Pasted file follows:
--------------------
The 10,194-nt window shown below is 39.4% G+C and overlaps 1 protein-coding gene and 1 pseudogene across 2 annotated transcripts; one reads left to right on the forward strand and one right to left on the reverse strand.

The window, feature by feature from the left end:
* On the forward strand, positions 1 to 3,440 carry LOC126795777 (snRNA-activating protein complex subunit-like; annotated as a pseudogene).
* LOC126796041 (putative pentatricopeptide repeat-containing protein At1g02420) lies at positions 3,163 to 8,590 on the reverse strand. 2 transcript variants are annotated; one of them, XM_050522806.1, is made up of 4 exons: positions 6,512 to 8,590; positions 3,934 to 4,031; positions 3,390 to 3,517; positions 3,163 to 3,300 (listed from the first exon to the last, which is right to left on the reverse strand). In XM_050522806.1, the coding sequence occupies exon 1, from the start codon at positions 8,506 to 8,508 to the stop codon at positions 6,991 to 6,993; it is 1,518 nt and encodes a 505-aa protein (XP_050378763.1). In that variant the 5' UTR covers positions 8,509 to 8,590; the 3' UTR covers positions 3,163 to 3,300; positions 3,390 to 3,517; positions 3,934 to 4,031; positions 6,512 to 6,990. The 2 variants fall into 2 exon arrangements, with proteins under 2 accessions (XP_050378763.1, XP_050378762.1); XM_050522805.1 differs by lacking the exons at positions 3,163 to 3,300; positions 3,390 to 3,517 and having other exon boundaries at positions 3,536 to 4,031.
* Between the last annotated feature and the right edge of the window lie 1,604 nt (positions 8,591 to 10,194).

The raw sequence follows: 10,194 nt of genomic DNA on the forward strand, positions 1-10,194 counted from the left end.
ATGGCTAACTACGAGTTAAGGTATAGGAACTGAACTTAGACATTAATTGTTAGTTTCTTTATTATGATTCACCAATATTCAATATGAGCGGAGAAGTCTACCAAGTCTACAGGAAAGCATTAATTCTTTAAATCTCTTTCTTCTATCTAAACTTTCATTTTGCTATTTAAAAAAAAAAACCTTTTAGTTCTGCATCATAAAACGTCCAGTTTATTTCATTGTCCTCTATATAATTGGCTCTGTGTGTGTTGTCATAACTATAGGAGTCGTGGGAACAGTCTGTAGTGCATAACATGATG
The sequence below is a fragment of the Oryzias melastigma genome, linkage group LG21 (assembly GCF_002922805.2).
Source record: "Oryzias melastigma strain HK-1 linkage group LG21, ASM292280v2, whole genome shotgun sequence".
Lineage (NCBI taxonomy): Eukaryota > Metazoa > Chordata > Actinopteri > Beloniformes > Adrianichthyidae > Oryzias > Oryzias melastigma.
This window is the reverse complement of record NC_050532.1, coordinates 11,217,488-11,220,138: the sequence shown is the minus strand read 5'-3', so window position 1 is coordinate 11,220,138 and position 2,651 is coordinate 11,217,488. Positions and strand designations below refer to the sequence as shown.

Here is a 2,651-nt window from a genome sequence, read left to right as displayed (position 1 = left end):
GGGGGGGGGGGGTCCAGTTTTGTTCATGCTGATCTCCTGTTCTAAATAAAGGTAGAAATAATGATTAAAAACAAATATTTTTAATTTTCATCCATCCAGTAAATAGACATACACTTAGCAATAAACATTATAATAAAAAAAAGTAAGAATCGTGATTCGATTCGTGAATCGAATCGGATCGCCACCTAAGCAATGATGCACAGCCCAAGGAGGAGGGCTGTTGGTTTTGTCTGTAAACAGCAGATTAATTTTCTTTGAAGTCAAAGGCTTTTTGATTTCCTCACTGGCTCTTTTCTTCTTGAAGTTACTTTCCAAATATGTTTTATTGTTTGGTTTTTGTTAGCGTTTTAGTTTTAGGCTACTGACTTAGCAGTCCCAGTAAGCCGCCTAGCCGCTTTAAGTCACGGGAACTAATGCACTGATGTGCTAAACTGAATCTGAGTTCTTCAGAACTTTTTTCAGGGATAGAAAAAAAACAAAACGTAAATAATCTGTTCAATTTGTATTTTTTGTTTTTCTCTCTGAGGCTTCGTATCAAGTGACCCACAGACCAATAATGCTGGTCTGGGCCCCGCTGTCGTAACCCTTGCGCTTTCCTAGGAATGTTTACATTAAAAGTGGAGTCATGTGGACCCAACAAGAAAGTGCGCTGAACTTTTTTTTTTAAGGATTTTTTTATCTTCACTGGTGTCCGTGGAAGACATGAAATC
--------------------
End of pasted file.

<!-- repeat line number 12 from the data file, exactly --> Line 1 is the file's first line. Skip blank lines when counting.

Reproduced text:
Here is a 2,651-nt window from a genome sequence, read left to right as displayed (position 1 = left end):